Up till quite recently, if you saw someone riding a bike in Christchurch there would have been a pretty good chance they would have been a male, aged 18-45, athletic, and dressed in a special outfit just for riding (lycra, hi-viz). In recent years we’ve realised that the reason no-one else rides bikes is mainly because they don’t feel safe sharing roads with traffic. A big part of what we’re doing around Christchurch now is aimed at changing that and building infrastructure that anyone can use. Designing for anyone aged 8-80 has been a goal of the cycleways.
It’s purely anecdotal, but I reckon there is a noticeable shift in the types of people riding bikes in Christchurch, indicating that the approach is working. I’ve put together a selection of photos I’ve taken around town over the last couple of months.
On the school run I’ve noticed a lot of kids using the new cycleways. I’ve also noticed a lot are not on bikes, but on scooters and skateboards. I wouldn’t be surprised if some of the new cycleways have more of these devices than they do bicycles using them.
Many are unaccompanied by parents, but plenty are accompanied too.
Parking at the local high school indicates a lot of kids biking and scootering to school.
Even where there are no cycleways kids are still biking/scootering. The recent “walk and wheel to school” promotion got lots of kids out and about – this was a few hundred metres down the road from the local primary school at about 8:45am. It’s pretty obvious that we need safer footpaths and crossings in our neighbourhoods than what we have here.
More Mums and Dads are taking primary school kids to school on these chunky e-bikes.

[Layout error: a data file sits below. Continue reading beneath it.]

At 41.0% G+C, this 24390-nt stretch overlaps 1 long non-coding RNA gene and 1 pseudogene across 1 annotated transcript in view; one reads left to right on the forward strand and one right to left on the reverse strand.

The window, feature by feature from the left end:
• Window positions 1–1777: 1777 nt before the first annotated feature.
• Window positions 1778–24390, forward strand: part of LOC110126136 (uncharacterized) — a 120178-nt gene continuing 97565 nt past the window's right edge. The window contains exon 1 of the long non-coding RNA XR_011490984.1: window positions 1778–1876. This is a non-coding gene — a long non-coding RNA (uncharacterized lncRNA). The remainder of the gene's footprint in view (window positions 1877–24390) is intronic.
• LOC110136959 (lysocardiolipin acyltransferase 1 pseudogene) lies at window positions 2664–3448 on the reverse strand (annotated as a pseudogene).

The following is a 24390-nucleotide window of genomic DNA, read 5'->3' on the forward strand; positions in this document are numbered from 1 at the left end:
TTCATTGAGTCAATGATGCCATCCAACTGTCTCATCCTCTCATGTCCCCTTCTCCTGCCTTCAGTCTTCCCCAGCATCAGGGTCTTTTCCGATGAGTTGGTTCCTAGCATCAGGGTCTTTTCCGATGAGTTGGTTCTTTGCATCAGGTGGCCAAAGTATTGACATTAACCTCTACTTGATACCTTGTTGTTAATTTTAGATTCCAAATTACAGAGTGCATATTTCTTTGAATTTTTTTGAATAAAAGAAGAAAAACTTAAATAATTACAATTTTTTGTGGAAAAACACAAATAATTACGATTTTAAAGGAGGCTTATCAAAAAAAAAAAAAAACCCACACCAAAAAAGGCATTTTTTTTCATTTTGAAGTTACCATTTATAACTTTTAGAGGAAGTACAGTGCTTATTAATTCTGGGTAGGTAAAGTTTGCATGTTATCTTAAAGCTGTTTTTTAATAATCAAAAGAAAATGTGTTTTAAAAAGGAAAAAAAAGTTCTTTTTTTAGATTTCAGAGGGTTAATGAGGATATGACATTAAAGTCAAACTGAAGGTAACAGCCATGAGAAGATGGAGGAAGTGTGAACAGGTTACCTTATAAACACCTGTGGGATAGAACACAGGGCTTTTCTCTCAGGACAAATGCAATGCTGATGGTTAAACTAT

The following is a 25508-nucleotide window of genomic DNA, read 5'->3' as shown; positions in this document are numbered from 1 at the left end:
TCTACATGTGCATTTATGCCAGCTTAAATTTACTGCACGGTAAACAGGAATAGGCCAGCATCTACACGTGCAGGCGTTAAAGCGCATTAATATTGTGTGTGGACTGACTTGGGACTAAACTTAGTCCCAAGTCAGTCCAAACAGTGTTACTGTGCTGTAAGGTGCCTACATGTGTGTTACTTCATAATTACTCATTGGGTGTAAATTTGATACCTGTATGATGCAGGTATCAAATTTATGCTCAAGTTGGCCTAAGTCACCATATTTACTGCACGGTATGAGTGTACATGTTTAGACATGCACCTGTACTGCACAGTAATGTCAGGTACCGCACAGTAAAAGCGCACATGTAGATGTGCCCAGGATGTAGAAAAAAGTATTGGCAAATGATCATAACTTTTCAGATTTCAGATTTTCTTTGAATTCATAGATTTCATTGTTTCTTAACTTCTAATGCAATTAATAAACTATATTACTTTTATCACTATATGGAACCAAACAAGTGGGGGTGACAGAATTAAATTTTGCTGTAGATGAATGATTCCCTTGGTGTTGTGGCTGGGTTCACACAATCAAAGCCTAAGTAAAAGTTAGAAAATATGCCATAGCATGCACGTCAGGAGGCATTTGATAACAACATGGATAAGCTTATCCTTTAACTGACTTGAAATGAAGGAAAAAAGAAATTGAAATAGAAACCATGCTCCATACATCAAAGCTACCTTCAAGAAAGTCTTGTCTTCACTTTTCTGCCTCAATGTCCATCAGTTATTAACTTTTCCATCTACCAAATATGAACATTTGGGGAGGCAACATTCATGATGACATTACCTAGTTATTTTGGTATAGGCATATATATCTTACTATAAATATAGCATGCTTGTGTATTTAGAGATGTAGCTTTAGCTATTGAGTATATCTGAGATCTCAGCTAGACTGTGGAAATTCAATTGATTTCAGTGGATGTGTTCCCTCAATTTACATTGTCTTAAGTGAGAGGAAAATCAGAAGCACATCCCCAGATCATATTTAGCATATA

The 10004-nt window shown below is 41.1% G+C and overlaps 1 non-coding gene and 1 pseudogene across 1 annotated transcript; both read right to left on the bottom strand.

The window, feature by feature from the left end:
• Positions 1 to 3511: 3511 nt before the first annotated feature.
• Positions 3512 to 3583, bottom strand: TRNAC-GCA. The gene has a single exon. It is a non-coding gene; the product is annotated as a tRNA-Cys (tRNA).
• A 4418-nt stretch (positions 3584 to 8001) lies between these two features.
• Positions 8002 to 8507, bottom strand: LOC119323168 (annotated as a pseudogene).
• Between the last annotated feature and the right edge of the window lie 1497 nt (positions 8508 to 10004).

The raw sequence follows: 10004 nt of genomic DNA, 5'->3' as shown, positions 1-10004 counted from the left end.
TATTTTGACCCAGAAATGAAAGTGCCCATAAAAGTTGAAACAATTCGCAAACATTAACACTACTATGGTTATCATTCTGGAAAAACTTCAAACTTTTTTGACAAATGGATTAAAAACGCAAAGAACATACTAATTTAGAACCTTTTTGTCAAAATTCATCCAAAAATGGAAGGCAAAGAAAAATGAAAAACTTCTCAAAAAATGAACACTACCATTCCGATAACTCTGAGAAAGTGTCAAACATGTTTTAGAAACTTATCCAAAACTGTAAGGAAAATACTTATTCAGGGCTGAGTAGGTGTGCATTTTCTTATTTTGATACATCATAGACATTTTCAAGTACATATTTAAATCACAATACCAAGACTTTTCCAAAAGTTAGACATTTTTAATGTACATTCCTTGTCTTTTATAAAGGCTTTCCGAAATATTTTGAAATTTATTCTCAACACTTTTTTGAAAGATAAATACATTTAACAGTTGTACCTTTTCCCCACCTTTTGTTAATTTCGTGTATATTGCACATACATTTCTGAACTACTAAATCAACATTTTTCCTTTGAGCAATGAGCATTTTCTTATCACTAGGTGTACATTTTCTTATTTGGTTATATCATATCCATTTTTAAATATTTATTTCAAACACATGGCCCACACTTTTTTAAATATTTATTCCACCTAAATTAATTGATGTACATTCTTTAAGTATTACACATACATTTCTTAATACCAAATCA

More of these bike trailers are being used to ferry kids to and from the local pre-school.
I have a workmate who drops kids off, then carries on to work on this beast.
Getting away from the schools and closer to town, the demographic changes to this. Note that there’s both females and males, a range of ages, and people are mostly just wearing regular clothes, not putting on special outfits for biking.
I see the odd oversized unicycle too – am interested to see if these catch on in a big way or not, or if we start seeing e-unicycles at all.
Of course there’s the Lime scooters which are changing the way people view mobility in the city. People using these are almost always just normal looking people of a variety of ages, sexes and walks of life. No one dresses up in hi-viz or lycra for these.
Purely based on observations, I think the demographic of people riding bikes around Christchurch is changing from a small group of lycra-clad athletes, to now include people of all ages and all walks of life. The rise of scooters as similar travel option to bikes is also noticeable, and again the demographic of people using them is broad.
Have you noticed a change in the type of people riding bikes/scooters around Christchurch?
3 thoughts on “Are the Demographics of Cyclists Changing?”
I certainly have seen much more kids on bikes and scooters out there. I still do not see many boomers cycling, I wonder what it will take to get them out of their cars ! I find this interesting because the below article about cycling in the Netherlands mentions that cycling demographics are different there:
The aging population in the Netherlands accounts for a large part of the growth in cycling. Older people cycle longer and more distance.
Yes I also have to admit I haven’t seen a whole lot of elderly people riding bikes in Christchurch. I’m not sure why not – possibly it’s just the places and times that I tend to go maybe don’t cross over much with the places and times that elderly people go out. But it might be a cultural difference too. If someone has barely ever ridden a bike in their life, they’re maybe less likely to take it up in their old age.